University of California, Santa Cruz Bioinformatics Group and OpenHelix today announced the availability of free updated tutorial suites on the UCSC Genome Browser (http://genome.ucsc.edu/), a powerful and popular freely available web-based tool for mining genomic data. The two updated tutorial suites include a general Introduction to the Genome Browser and an Introduction to Custom Tracks and the Table Browser. Also available is an introduction to additional tools available, including Gene Sorter and VisiGene.
UCSC Genome Browser is a research tool that integrates the work of hundreds of scientists worldwide into a graphical display of genome sequences and aligned annotations. The Genome Browser — originally developed to assist in the initial assembly of the human genome — now features a rich set of annotations on a multitude of genomes. Increasingly it is crucial to master software tools like the UCSC Genome Browser and Table Browser, as “big data” biomedical research projects continue to generate volumes of data that are simply too large to include in traditional literature. That data resides in the databases—sometimes even long before publication of the project papers ensues.
The tutorial suites, created and maintained by OpenHelix (www.openhelix.com), include an online, narrated tutorial, which runs in just about any browser connected to the web and can be viewed from beginning to end or navigated using chapters and forward and backward sliders. The approximately 60 minute tutorials highlight and explain all the features and functionality needed to start using the Genome Browser and its tools effectively. The tutorial also includes a step-by-step movie which walks the user through an exercise using the tools of the Genome Browser. The tutorial can be used to learn how to use the Genome Browser, to view new features and functionality, or simply as a reference tool to refresh users’ memory.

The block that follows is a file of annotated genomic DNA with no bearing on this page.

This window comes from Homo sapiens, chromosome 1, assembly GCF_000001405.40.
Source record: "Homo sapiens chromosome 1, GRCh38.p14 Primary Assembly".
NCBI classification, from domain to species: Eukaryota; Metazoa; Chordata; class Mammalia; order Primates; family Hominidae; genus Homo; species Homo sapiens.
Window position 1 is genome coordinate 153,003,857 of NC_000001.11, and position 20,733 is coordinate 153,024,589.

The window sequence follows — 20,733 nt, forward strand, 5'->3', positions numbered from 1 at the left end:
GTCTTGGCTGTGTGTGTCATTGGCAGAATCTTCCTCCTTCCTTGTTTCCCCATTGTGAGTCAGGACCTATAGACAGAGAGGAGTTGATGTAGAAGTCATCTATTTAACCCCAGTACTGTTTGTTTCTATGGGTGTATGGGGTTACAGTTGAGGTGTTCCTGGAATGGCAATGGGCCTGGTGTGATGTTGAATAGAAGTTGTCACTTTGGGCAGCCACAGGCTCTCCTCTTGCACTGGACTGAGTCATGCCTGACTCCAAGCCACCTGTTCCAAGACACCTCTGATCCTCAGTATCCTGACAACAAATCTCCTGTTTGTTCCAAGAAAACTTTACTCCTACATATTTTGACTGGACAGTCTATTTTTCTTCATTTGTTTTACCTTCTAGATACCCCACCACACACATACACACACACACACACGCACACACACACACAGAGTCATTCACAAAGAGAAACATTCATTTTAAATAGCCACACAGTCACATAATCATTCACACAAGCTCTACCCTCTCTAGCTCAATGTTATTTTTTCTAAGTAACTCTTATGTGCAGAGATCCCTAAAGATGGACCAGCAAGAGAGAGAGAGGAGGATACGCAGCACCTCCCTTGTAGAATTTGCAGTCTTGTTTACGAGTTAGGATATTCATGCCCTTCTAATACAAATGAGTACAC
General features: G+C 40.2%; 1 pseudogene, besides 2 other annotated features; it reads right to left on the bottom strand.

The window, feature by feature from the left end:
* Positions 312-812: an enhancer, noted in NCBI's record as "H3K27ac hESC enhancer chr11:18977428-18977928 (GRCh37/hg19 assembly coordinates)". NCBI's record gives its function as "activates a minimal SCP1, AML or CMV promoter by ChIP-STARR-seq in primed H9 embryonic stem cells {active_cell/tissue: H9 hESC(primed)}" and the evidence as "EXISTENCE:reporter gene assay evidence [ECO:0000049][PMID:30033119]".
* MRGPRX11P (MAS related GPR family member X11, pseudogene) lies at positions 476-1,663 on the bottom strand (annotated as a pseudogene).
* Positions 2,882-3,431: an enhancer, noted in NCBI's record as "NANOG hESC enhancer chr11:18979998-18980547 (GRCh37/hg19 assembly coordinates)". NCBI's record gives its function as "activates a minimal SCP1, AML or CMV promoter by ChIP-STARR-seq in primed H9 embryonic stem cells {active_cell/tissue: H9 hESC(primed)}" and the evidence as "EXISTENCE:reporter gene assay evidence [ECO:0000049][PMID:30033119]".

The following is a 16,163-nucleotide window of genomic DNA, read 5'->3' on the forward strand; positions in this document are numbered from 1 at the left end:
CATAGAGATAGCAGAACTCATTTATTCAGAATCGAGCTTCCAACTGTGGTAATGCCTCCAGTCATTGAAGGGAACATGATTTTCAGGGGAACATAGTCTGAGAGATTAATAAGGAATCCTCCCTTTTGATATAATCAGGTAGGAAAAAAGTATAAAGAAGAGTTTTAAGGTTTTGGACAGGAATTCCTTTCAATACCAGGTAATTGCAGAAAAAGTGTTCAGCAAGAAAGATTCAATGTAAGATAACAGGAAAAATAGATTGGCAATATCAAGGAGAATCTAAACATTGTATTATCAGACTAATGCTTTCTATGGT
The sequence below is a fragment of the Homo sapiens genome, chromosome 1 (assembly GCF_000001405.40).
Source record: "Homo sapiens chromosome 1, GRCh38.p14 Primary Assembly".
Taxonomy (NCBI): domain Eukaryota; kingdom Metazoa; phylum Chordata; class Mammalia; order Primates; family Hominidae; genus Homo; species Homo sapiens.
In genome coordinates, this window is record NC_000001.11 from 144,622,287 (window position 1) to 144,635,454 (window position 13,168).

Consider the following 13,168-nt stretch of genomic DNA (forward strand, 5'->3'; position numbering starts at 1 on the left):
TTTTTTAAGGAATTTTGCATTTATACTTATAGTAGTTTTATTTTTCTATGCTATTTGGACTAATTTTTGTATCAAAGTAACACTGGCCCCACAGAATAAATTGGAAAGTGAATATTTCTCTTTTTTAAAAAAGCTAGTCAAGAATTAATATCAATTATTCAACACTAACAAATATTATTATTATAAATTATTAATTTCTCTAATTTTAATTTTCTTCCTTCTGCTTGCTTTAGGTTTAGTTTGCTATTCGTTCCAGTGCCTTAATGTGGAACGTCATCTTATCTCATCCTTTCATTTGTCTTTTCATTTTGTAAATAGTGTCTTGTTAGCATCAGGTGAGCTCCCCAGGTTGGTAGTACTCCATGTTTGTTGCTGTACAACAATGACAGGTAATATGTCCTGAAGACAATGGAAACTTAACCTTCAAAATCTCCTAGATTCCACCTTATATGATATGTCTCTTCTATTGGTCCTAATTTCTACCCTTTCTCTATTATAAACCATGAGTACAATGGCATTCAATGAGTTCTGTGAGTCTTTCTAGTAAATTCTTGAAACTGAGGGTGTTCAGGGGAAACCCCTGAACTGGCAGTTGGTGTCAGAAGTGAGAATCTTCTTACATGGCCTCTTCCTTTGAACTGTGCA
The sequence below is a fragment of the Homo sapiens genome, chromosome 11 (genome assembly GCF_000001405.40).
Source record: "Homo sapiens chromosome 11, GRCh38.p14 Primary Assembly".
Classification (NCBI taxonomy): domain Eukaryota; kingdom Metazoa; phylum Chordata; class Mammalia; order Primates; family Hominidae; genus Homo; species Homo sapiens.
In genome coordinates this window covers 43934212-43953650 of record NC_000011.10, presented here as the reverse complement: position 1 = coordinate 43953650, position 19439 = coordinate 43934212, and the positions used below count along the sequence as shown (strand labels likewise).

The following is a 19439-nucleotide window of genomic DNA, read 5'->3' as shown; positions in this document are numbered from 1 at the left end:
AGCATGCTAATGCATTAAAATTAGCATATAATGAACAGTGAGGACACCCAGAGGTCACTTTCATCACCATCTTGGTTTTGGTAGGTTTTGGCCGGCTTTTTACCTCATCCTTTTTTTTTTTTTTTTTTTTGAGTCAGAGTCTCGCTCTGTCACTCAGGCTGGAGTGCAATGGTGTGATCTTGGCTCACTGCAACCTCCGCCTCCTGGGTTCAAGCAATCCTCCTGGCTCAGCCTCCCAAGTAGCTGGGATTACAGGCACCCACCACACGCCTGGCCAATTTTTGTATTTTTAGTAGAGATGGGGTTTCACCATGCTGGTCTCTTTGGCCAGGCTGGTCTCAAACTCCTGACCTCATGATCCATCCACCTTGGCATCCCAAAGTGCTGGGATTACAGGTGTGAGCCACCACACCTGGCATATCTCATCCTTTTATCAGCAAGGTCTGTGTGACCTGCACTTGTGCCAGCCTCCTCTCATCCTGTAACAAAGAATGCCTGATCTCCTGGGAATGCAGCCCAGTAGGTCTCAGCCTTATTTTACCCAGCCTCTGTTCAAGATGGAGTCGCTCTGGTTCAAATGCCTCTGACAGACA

Also included with each tutorial is a suite of training materials, including PowerPoint slides used as a basis for the tutorial, with a suggested script for the slides, slide handouts, and exercises. These materials can be used as reference for users or as a ready-made presentation for training others on the use of the Genome Browser.
The tutorial suites are used in many ways, including:
- Researchers use the tutorial suites to learn how to use new or unfamiliar genomics resources they need as their work progresses.
- Faculty and Staff use the tutorial suites to keep abreast of resources and technology, and as an excellent staff training and career development tool.
- Faculty use the tutorial suites to save significant time in creating classroom content and to augment in-class learning.
- Librarians and Bioinformaticians use the tutorial suites to provide their customers with basic resource training, allowing them to save their valuable time for more advanced user issues.
You can view the updated UCSC Genome Browser tutorials suites at www.openhelix.com/ucsc OpenHelix provides over 100 other tutorial suites on a number of genomic databases and resources through an individual, group, or institutional subscription. Further information can be found at www.openhelix.com.
OpenHelix, LLC, (www.openhelix.com) provides online self-run tutorials and on-site training for institutions and companies on the most powerful and popular free, web based, publicly accessible bioinformatics resources. In addition, OpenHelix is contracted by resource providers to provide comprehensive, long-term training and outreach programs.
About UCSC Bioinformatics Group
The UCSC Bioinformatics Group is part of the Center for Biomolecular Science and Engineering (CBSE) at the Universityof California, Santa Cruz. Director and HHMI investigator David Haussler leads a team of scientists, engineers and students in the study and comparative analysis of mammalian and model organism genomes. Research Scientist Jim Kent heads up the engineering team that develops and maintains the UCSC Genome Browser (http://genome.ucsc.edu), a research tool that integrates the work of hundreds of scientists worldwide into a graphical display of genome sequences and aligned annotations. The Genome Browser — originally developed to assist in the initial assembly of the human genome — now features a rich set of annotations on a multitude of mammalian and model organism genomes. The UCSC Bioinformatics Group continues to uphold its original mission to provide free, unrestricted public access to genome data on the Web.